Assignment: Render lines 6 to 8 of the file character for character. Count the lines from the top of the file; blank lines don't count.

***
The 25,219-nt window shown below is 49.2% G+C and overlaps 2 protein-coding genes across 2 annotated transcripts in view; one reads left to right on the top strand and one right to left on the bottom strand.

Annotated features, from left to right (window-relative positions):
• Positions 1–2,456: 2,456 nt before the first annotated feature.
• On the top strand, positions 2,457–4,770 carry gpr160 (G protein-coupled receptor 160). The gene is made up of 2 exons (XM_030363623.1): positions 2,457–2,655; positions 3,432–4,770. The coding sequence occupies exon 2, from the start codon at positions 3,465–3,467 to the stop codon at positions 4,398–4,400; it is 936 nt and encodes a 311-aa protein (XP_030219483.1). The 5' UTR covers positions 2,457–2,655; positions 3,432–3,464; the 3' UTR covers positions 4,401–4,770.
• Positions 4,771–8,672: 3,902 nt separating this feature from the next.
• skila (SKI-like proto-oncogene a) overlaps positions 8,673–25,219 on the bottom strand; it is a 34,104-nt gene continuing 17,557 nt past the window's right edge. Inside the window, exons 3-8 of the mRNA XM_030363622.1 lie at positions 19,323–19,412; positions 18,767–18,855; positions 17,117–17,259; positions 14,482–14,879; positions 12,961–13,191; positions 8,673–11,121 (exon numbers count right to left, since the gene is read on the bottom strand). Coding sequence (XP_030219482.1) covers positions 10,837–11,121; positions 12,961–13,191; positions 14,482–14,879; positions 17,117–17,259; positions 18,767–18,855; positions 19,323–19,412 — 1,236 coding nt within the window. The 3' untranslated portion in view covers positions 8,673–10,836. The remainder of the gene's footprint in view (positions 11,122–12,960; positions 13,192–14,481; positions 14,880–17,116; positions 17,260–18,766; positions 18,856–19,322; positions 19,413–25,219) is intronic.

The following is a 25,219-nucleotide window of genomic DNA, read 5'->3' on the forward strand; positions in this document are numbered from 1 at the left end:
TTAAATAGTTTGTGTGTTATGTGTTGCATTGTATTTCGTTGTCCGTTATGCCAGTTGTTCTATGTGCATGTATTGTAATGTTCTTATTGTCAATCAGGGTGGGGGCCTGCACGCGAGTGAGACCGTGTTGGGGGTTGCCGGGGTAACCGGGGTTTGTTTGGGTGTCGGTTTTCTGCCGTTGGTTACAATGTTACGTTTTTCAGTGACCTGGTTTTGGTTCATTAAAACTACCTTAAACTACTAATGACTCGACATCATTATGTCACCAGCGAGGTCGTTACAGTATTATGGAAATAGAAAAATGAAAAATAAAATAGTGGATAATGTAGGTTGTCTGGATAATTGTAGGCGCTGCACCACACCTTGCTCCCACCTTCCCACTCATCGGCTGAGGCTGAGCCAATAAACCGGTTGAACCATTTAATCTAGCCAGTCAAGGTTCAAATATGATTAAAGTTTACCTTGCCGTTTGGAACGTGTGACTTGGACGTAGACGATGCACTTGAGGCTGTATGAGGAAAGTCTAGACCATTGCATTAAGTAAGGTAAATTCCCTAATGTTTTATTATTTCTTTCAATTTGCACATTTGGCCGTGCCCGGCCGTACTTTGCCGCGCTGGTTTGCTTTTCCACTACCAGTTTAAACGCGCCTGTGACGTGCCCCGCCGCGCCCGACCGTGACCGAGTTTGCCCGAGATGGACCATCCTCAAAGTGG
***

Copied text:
• skila (SKI-like proto-oncogene a) overlaps positions 8,673–25,219 on the bottom strand; it is a 34,104-nt gene continuing 17,557 nt past the window's right edge. Inside the window, exons 3-8 of the mRNA XM_030363622.1 lie at positions 19,323–19,412; positions 18,767–18,855; positions 17,117–17,259; positions 14,482–14,879; positions 12,961–13,191; positions 8,673–11,121 (exon numbers count right to left, since the gene is read on the bottom strand). Coding sequence (XP_030219482.1) covers positions 10,837–11,121; positions 12,961–13,191; positions 14,482–14,879; positions 17,117–17,259; positions 18,767–18,855; positions 19,323–19,412 — 1,236 coding nt within the window. The 3' untranslated portion in view covers positions 8,673–10,836. The remainder of the gene's footprint in view (positions 11,122–12,960; positions 13,192–14,481; positions 14,880–17,116; positions 17,260–18,766; positions 18,856–19,322; positions 19,413–25,219) is intronic.

The following is a 25,219-nucleotide window of genomic DNA, read 5'->3' on the forward strand; positions in this document are numbered from 1 at the left end:
TTAAATAGTTTGTGTGTTATGTGTTGCATTGTATTTCGTTGTCCGTTATGCCAGTTGTTCTATGTGCATGTATTGTAATGTTCTTATTGTCAATCAGGGTGGGGGCCTGCACGCGAGTGAGACCGTGTTGGGGGTTGCCGGGGTAACCGGGGTTTGTTTGGGTGTCGGTTTTCTGCCGTTGGTTACAATGTTACGTTTTTCAGTGACCTGGTTTTGGTTCATTAAAACTACCTTAAACTACTAATGACTCGACATCATTATGTCACCAGCGAGGTCGTTACAGTATTATGGAAATAGAAAAATGAAAAATAAAATAGTGGATAATGTAGGTTGTCTGGATAATTGTAGGCGCTGCACCACACCTTGCTCCCACCTTCCCACTCATCGGCTGAGGCTGAGCCAATAAACCGGTTGAACCATTTAATCTAGCCAGTCAAGGTTCAAATATGATTAAAGTTTACCTTGCCGTTTGGAACGTGTGACTTGGACGTAGACGATGCACTTGAGGCTGTATGAGGAAAGTCTAGACCATTGCATTAAGTAAGGTAAATTCCCTAATGTTTTATTATTTCTTTCAATTTGCACATTTGGCCGTGCCCGGCCGTACTTTGCCGCGCTGGTTTGCTTTTCCACTACCAGTTTAAACGCGCCTGTGACGTGCCCCGCCGCGCCCGACCGTGACCGAGTTTGCCCGAGATGGACCATCCTCAAAGTGG